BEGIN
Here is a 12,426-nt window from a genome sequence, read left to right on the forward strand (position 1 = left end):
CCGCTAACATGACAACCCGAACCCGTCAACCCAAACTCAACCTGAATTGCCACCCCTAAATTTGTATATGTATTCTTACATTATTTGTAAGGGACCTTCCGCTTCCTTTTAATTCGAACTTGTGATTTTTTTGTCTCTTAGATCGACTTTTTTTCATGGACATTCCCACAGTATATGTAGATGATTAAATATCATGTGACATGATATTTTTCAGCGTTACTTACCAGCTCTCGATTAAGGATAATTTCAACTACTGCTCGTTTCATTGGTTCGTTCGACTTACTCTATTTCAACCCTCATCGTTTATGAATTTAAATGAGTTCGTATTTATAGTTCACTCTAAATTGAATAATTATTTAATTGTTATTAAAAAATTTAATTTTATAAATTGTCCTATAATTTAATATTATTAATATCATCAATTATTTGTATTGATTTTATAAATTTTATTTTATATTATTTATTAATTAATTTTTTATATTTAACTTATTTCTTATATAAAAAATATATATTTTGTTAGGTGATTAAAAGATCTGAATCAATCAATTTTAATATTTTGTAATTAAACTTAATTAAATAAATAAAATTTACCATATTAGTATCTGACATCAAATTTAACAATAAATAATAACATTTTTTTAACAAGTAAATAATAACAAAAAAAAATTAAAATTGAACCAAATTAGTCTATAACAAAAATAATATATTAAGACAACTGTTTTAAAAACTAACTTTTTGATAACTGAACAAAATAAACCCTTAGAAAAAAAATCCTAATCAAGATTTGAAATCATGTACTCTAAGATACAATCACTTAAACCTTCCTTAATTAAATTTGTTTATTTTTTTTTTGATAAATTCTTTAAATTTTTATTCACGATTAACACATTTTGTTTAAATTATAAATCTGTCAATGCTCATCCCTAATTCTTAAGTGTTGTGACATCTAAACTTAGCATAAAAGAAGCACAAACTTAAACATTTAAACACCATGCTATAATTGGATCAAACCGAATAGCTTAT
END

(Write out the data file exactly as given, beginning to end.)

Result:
Here is a 12,426-nt window from a genome sequence, read left to right on the forward strand (position 1 = left end):
CCGCTAACATGACAACCCGAACCCGTCAACCCAAACTCAACCTGAATTGCCACCCCTAAATTTGTATATGTATTCTTACATTATTTGTAAGGGACCTTCCGCTTCCTTTTAATTCGAACTTGTGATTTTTTTGTCTCTTAGATCGACTTTTTTTCATGGACATTCCCACAGTATATGTAGATGATTAAATATCATGTGACATGATATTTTTCAGCGTTACTTACCAGCTCTCGATTAAGGATAATTTCAACTACTGCTCGTTTCATTGGTTCGTTCGACTTACTCTATTTCAACCCTCATCGTTTATGAATTTAAATGAGTTCGTATTTATAGTTCACTCTAAATTGAATAATTATTTAATTGTTATTAAAAAATTTAATTTTATAAATTGTCCTATAATTTAATATTATTAATATCATCAATTATTTGTATTGATTTTATAAATTTTATTTTATATTATTTATTAATTAATTTTTTATATTTAACTTATTTCTTATATAAAAAATATATATTTTGTTAGGTGATTAAAAGATCTGAATCAATCAATTTTAATATTTTGTAATTAAACTTAATTAAATAAATAAAATTTACCATATTAGTATCTGACATCAAATTTAACAATAAATAATAACATTTTTTTAACAAGTAAATAATAACAAAAAAAAATTAAAATTGAACCAAATTAGTCTATAACAAAAATAATATATTAAGACAACTGTTTTAAAAACTAACTTTTTGATAACTGAACAAAATAAACCCTTAGAAAAAAAATCCTAATCAAGATTTGAAATCATGTACTCTAAGATACAATCACTTAAACCTTCCTTAATTAAATTTGTTTATTTTTTTTTTGATAAATTCTTTAAATTTTTATTCACGATTAACACATTTTGTTTAAATTATAAATCTGTCAATGCTCATCCCTAATTCTTAAGTGTTGTGACATCTAAACTTAGCATAAAAGAAGCACAAACTTAAACATTTAAACACCATGCTATAATTGGATCAAACCGAATAGCTTAT